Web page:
Anna Gilmore of the University of Bath and her colleagues looked at how many people were admitted to hospital with a heart attack in England between 2002 and 2008. About 110,000 people are struck down each year.... Ms Gilmore and her team found that, in the 12 months after the smoking ban came into force, some 1,200 fewer people were admitted to hospital with heart attacks than even the prevailing downward trend had suggested was likely. That drop of 2.4% saved £8.4m in emergency hospital care. Breathe Easy, 'The Economist' (subscription), 10 JuneThere are several problems with drawing any policy conclusions from this. The most important is: what happened to physical well-being as a whole? Heart attacks might have fallen (though not by very much), but did other forms of morbidity rise? For instance (as pointed out by one of the commenters):
The prevalence of allergic asthma and allergic rhino-conjunctivitis decreased, in a dose-response manner (P = 0.03 and P = 0.004, respectively), with increasing exposure to tobacco smoke in the adult study population. ... This study demonstrates an association between current exposure to tobacco smoke and a low risk for atopic disorders in smokers themselves and a similar tendency in their children. Does tobacco smoke prevent atopic disorders? A study of two generations of Swedish residents. Hjern A, Hedberg A, Haglund B, Rosén M., 'Clinical and experimental allergy: journal of the British Society for Allergy and Clinical Immunology', June 2001The other important qualification is that the reduction in heart attacks might have causes completely unrelated to bans on smoking: one correspondent suggests the withdrawal of hydrogenated fats from supermarket shelves.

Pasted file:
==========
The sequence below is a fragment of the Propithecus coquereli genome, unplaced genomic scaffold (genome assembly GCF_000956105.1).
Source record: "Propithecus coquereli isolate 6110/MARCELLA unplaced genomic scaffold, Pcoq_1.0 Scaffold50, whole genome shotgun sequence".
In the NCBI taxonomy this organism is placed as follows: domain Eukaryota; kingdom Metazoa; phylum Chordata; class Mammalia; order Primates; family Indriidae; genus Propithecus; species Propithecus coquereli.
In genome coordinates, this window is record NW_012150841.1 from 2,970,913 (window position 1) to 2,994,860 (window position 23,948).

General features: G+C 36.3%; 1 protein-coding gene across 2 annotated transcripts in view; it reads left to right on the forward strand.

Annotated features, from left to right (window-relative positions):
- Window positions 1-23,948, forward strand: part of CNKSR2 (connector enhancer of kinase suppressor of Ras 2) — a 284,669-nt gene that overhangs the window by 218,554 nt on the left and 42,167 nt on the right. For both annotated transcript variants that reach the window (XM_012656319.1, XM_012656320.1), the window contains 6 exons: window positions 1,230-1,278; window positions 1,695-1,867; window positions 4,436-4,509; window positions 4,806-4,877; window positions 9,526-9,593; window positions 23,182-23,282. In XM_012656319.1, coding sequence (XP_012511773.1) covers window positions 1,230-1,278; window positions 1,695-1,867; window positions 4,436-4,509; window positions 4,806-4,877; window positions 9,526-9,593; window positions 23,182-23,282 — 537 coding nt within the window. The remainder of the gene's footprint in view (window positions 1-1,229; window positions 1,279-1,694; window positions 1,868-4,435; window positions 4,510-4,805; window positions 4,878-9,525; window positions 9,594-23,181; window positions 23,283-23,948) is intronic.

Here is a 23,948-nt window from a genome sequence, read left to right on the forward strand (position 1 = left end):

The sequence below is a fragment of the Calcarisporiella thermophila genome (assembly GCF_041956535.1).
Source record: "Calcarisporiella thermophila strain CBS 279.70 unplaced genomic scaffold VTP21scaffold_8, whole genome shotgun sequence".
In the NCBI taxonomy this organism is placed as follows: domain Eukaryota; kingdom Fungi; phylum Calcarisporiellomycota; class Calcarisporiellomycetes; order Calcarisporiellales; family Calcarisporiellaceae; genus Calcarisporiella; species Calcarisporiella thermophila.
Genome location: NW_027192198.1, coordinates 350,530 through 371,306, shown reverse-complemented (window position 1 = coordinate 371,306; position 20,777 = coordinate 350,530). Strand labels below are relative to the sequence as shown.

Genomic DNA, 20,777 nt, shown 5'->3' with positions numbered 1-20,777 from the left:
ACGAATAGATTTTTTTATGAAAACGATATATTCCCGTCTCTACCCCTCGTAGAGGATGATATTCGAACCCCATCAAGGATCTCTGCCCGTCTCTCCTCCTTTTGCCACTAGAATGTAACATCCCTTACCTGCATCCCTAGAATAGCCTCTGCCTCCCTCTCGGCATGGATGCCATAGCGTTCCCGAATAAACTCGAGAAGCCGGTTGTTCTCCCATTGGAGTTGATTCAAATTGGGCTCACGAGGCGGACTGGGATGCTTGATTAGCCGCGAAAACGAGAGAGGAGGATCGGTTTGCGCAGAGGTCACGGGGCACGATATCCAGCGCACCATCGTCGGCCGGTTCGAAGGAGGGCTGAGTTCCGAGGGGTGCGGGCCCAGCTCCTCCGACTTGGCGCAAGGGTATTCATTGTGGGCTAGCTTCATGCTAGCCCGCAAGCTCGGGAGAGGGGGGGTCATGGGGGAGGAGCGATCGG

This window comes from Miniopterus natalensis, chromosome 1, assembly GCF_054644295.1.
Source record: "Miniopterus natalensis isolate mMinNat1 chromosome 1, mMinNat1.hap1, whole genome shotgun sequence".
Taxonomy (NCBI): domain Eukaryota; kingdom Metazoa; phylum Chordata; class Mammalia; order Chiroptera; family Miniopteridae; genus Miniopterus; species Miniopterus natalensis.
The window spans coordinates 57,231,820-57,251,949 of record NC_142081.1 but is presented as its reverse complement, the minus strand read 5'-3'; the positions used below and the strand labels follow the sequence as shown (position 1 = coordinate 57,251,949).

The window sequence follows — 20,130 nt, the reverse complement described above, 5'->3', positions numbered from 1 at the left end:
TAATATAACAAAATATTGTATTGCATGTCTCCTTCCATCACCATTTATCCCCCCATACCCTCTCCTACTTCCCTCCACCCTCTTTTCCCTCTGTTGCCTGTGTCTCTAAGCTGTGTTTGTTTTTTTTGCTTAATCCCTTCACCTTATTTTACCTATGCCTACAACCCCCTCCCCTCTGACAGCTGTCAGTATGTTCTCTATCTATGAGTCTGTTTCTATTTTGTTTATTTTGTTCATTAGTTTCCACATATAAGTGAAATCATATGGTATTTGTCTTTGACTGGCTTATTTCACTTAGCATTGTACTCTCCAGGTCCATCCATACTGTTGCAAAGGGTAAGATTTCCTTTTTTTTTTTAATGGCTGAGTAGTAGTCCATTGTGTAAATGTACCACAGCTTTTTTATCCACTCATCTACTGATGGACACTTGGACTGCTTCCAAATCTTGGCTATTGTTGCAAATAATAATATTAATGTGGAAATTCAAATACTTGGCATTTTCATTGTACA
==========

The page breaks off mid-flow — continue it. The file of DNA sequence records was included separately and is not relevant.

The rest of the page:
More generally, results like this point to the need for broad indicators, not only of health, but of education, poverty, and well-being generally, including environmental well-being. Unfortunately, we are not geared up to using broad indicators for policy purposes. Or the broad indicators that do have de facto status as targets, such as Gross Domestic Product (or GDP per capita), are seriously flawed in that they bear no necessary relationship to well-being. Other indicators tend to be dictated by governmental structures, rather than the other round: policy is subordinated to the perceived need to keep public sector agencies happy, rather than to the well-being of ordinary people. (If this sounds far fetched, take a look at my piece on the New Zealand public sector reforms of the 1980s in my book.)
Social Policy Bonds would allow and encourage governments - and others - to target broad indicators of well-being; including those with a very long lead time. A new type of organization would result: one whose existence, structure and activities are totally subordinated to societal goals, rather than to current vested interests. If it comes to a choice between (say) a small number of heart attacks versus a higher incidence of asthma, then such choices, under a bond regime, would be made transparently and according to transparent criteria.